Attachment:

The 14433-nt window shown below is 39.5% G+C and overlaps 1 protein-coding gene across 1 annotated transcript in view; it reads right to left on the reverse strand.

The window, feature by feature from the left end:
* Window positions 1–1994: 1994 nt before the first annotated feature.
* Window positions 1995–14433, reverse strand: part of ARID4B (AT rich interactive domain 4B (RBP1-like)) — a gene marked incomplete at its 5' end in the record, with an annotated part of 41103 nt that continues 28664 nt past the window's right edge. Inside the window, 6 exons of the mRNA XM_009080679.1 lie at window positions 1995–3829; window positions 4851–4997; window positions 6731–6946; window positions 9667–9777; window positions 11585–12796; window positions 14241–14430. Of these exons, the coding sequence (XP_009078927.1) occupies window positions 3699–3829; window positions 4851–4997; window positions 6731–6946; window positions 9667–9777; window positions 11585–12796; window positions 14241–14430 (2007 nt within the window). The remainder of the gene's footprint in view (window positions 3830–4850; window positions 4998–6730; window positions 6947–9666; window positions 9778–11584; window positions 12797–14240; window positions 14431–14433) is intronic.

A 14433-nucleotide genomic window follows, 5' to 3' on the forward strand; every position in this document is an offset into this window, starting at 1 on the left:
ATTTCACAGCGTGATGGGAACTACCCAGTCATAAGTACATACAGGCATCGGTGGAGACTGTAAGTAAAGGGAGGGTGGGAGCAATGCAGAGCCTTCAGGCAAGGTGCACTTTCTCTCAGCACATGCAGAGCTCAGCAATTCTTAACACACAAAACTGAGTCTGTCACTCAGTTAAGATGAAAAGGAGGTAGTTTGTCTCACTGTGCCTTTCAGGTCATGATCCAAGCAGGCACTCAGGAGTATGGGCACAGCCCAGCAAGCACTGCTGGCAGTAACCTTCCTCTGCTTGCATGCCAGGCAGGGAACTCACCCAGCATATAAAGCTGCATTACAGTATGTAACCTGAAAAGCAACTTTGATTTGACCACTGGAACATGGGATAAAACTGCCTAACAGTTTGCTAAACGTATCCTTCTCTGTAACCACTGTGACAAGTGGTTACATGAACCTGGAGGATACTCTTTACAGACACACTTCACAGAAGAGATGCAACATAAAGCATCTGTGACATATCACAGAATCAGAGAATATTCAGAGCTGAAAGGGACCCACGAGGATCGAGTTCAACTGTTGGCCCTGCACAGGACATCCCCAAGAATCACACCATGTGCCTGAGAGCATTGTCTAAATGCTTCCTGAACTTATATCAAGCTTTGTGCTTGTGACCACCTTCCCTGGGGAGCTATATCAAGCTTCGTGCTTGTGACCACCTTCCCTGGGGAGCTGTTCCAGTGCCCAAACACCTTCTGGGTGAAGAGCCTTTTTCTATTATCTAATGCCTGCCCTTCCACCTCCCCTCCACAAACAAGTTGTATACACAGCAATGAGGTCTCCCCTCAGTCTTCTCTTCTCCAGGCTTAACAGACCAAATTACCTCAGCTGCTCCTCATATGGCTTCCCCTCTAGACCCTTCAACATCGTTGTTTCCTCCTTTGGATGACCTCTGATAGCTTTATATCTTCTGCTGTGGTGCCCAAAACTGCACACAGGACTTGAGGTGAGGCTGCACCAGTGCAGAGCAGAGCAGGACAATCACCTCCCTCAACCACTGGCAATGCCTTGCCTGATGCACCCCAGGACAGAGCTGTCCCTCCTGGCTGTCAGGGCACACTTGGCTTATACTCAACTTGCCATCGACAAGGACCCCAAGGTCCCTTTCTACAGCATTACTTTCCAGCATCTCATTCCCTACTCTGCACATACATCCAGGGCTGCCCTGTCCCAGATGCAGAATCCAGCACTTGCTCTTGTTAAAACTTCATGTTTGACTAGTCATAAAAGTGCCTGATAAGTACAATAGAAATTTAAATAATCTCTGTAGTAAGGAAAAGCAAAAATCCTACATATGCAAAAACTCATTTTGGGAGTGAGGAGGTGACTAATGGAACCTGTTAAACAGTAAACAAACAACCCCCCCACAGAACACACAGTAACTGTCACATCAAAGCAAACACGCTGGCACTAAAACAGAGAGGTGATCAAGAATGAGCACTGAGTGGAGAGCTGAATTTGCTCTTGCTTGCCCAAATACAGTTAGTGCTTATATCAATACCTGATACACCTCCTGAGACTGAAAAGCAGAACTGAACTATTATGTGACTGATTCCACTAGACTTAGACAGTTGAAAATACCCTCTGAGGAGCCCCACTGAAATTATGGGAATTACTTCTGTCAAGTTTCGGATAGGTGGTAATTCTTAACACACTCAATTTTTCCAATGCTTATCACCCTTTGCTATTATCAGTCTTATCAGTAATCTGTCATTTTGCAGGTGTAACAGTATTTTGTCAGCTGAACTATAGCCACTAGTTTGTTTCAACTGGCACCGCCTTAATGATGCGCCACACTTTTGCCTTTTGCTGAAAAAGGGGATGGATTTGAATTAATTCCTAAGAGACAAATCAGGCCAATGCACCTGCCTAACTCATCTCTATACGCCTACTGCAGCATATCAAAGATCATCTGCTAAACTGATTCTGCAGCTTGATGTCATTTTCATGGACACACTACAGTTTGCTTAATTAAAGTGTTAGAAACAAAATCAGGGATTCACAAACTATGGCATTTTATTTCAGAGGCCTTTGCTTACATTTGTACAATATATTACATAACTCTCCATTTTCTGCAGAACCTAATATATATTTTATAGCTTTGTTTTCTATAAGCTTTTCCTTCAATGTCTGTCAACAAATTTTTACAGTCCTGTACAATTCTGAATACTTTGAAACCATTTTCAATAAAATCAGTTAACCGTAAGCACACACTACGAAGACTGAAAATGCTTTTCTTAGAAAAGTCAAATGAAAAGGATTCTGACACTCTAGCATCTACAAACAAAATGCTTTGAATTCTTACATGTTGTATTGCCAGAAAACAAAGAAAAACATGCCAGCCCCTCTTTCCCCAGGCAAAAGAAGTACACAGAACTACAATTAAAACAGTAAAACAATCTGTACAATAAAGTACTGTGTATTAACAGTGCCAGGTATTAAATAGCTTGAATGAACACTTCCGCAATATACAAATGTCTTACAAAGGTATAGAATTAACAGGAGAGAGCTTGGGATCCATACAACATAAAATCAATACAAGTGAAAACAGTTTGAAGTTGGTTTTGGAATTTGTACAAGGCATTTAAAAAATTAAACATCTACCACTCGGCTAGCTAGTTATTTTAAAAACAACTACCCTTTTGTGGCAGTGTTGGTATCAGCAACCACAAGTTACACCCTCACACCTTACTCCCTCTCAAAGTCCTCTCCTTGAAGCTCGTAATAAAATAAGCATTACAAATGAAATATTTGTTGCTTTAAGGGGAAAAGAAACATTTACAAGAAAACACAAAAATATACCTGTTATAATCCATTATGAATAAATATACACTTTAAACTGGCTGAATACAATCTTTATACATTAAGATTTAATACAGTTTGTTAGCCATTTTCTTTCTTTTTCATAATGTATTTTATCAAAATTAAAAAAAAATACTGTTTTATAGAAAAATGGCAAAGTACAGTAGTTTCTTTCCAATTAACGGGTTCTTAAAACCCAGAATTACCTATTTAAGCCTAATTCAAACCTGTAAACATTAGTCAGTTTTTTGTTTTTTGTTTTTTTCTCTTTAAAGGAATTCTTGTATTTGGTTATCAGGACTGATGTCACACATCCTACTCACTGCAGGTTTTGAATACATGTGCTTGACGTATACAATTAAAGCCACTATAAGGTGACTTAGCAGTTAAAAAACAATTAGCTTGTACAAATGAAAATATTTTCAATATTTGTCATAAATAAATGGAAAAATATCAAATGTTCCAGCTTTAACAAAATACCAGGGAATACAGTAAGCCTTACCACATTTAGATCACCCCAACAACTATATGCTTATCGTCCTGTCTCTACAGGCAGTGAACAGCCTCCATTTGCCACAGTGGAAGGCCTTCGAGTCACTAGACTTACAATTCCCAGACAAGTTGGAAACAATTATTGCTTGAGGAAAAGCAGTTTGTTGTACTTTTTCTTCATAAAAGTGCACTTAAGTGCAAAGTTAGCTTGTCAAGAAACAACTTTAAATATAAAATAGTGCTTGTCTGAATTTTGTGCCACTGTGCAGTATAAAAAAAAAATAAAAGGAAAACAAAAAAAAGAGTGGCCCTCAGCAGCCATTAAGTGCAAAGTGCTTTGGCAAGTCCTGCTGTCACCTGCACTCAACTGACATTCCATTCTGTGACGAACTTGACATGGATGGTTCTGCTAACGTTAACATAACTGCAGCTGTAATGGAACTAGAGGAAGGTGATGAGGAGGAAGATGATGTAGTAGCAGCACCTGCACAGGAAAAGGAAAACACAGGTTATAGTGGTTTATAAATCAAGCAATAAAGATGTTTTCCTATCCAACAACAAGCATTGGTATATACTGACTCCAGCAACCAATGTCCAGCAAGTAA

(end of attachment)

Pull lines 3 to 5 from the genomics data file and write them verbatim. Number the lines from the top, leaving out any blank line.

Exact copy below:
* Window positions 1–1994: 1994 nt before the first annotated feature.
* Window positions 1995–14433, reverse strand: part of ARID4B (AT rich interactive domain 4B (RBP1-like)) — a gene marked incomplete at its 5' end in the record, with an annotated part of 41103 nt that continues 28664 nt past the window's right edge. Inside the window, 6 exons of the mRNA XM_009080679.1 lie at window positions 1995–3829; window positions 4851–4997; window positions 6731–6946; window positions 9667–9777; window positions 11585–12796; window positions 14241–14430. Of these exons, the coding sequence (XP_009078927.1) occupies window positions 3699–3829; window positions 4851–4997; window positions 6731–6946; window positions 9667–9777; window positions 11585–12796; window positions 14241–14430 (2007 nt within the window). The remainder of the gene's footprint in view (window positions 3830–4850; window positions 4998–6730; window positions 6947–9666; window positions 9778–11584; window positions 12797–14240; window positions 14431–14433) is intronic.

A 14433-nucleotide genomic window follows, 5' to 3' on the forward strand; every position in this document is an offset into this window, starting at 1 on the left: